Sélecteur de langues
Brussels, 9 April 2010
Almost 40% of Europeans are aware of the issue of overuse of antibiotics, says a survey
Today, the Commission publishes two reports which demonstrate the need for further progress in the European Union on the issue of anti microbial resistance. The first is a pan-European survey which reveals some worrying trends in public attitudes towards the use of antibiotics. The results indicate that citizens need more information on the correct use of antibiotics, even though 37% of respondents remember having received information on not overusing antibiotics in the last 12 months. The second document is a progress report, adopted today, on the 2002 Council Recommendation on the prudent use of antibiotics. The report shows that good progress has been made in several areas. -
"Antibiotics brought about a revolution in medicine: thanks to them we can treat bacterial infections and save lives. However, the overuse of antibiotics in people and animals has lead to the emergence of antibiotic resistant organisms ", said John Dalli, European Commissioner for Health & Consumer Policy. The commissioner added : "This means that misuse of antibiotics undermines their effectiveness in the longer term and that we must continue to raise awareness amongst our citizens about the risks of improper use of antibiotics".
This second Eurobarometer report on Antimicrobial Resistance was carried out at the end of 2009 and follows on from a similar survey that was conducted in 2002 in the EU-15. The report is structured around 3 themes: our use of antibiotics, our perceptions regarding the use of antibiotics and an analysis of awareness raising efforts.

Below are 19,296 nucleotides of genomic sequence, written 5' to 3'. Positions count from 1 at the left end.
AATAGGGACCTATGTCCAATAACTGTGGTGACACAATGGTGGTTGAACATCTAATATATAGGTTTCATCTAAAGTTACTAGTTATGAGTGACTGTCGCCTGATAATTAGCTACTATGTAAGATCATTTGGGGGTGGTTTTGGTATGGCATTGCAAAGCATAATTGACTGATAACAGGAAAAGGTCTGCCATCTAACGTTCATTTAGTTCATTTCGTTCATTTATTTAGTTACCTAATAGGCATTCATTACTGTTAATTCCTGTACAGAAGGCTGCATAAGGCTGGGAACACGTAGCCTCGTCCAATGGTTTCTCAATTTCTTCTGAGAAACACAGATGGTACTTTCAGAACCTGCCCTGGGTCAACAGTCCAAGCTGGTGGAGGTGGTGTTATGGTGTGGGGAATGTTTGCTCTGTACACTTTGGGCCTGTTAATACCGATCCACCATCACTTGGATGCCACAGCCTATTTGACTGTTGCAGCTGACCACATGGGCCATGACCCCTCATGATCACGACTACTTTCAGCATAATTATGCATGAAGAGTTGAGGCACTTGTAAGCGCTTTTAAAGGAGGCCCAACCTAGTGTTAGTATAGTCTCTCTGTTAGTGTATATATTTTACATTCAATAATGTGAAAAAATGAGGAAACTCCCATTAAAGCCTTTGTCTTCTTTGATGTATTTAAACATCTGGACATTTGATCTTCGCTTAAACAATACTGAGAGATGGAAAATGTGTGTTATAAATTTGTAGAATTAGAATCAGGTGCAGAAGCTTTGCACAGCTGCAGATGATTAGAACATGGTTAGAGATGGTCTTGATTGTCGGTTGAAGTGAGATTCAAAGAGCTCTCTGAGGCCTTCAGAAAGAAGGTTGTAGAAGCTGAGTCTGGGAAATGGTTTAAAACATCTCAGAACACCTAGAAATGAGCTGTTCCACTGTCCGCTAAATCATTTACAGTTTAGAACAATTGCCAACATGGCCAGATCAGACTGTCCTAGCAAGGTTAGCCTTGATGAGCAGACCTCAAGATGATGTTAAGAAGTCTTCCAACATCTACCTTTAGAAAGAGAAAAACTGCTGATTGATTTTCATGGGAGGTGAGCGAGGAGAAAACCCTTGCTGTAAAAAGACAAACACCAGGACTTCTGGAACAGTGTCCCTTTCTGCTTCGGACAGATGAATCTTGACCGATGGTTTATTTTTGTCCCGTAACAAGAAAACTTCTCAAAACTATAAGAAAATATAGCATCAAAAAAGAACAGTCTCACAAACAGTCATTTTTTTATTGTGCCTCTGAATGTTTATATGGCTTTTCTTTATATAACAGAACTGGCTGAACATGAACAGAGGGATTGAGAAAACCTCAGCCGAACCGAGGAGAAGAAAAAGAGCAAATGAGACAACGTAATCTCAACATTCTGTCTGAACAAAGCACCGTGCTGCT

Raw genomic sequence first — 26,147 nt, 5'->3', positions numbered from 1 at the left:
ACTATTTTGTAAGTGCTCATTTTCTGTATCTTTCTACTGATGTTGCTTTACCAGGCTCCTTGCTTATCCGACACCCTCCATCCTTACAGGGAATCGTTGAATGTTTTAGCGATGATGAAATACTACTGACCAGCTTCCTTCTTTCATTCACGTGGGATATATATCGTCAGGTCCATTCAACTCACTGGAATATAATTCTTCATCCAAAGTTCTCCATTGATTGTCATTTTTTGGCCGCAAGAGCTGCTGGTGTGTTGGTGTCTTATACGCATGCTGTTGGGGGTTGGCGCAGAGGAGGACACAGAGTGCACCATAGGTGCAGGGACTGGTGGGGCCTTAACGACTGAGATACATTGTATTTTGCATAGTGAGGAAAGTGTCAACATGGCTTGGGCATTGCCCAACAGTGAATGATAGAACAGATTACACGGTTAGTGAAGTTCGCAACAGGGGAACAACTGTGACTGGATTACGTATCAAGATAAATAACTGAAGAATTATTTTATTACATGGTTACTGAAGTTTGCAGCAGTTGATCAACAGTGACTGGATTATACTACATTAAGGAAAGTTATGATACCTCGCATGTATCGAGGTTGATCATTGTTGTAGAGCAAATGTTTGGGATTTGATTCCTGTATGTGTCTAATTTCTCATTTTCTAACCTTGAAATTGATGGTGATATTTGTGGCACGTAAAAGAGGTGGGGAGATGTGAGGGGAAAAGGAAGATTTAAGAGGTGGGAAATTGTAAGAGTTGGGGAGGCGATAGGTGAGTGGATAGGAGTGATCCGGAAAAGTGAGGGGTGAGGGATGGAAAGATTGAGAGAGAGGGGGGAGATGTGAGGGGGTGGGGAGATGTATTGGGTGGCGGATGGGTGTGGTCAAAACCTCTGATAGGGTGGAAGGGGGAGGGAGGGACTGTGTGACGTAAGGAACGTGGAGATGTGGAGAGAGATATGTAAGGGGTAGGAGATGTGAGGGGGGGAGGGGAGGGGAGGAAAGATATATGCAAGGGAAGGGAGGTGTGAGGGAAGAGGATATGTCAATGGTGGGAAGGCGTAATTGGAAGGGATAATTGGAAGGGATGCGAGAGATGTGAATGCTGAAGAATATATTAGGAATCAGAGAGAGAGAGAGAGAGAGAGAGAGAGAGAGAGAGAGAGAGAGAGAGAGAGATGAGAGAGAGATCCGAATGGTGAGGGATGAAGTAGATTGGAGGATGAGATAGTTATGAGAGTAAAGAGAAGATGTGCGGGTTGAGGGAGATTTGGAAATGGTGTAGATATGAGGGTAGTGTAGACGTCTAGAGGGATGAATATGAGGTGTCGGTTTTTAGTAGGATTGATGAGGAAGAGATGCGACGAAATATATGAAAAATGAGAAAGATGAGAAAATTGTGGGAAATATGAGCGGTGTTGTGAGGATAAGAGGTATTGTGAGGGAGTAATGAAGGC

Antibiotics: use and perceptions
EU and Member States actions
In 2001 the Council adopted a Recommendation on the prudent use of antimicrobial agents and a first progress report was presented in 2005. The second implementation report adopted today shows progress in several areas. all reporting countries having implemented a surveillance system for antimicrobial resistance and almost all respondents have national systems for the surveillance of antimicrobial use and antibiotic consumption.
The report also highlights the need for improved collaboration between the human and animal health sectors. It says that advances need to be made in educating healthcare professionals and the general public on the appropriate use of antibiotics. Finally, the report points out that national strategies need to be further monitored and evaluated.
The Commission is stepping up its action on antimicrobial resistance by increasing cooperation between its services, so that all aspects of this threat are addressed. In addition, the Commission will continue to raise awareness on the appropriate use of antibiotics by supporting the Member States and the European Centre for Disease Prevention and Control (ECDC) in making European Antibiotic Awareness Day a success.
Antimicrobial agents are used to kill or inhibit the growth of micro-organisms. Their introduction prompted a revolution in public health by reducing the threat posed by previously untreatable and frequently fatal infectious diseases (e.g. Tuberculosis). These gains are now jeopardized by the emergence of resistant microbes, mainly due to inappropriate use of antimicrobial agents.
In 2001 the Council adopted a Recommendation on the prudent use of antimicrobial agents in human medicine. The Recommendation called upon the Commission and the Member States to develop and implement strategies to fight the spread of antimicrobial resistance. The strategies included in the Recommendation involve the development of surveillance systems, control measures, education training and awareness raising campaigns.
In November 2009, the Commission adopted a staff working paper outlining EU action in terms of monitoring antimicrobial resistance and its risk assessment and management.
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